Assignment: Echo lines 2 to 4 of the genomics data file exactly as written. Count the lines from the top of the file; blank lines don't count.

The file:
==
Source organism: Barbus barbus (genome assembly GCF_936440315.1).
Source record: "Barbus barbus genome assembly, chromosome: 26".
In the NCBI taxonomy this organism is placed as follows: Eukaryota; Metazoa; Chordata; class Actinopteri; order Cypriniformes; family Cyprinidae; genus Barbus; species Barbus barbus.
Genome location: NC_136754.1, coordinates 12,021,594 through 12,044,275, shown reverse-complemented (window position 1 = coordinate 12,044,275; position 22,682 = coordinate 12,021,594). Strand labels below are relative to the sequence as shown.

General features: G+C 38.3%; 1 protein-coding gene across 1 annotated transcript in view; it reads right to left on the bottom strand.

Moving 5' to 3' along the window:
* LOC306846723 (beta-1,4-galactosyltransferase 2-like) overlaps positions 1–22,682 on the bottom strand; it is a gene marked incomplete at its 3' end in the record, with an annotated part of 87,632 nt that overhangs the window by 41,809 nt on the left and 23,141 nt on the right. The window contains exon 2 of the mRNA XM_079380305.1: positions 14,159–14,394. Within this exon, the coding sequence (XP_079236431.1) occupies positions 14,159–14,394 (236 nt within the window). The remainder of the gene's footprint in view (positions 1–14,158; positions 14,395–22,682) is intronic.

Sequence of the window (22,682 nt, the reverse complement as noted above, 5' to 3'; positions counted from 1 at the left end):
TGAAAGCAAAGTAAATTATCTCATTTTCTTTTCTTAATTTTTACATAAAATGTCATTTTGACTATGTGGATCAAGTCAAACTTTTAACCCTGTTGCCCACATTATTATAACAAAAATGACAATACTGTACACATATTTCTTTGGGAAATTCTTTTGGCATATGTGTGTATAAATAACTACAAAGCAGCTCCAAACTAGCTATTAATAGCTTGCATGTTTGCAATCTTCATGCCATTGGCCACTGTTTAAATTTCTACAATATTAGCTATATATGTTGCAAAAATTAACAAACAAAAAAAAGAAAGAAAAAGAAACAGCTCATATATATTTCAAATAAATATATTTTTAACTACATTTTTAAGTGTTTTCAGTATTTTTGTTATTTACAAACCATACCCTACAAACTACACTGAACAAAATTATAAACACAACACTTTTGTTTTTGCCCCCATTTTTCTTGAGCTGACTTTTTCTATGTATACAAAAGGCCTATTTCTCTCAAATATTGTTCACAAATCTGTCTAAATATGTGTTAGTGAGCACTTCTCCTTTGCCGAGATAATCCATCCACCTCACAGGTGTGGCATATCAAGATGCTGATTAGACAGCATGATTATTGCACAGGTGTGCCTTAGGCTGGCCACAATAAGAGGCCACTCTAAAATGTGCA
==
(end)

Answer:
Source record: "Barbus barbus genome assembly, chromosome: 26".
In the NCBI taxonomy this organism is placed as follows: Eukaryota; Metazoa; Chordata; class Actinopteri; order Cypriniformes; family Cyprinidae; genus Barbus; species Barbus barbus.
Genome location: NC_136754.1, coordinates 12,021,594 through 12,044,275, shown reverse-complemented (window position 1 = coordinate 12,044,275; position 22,682 = coordinate 12,021,594). Strand labels below are relative to the sequence as shown.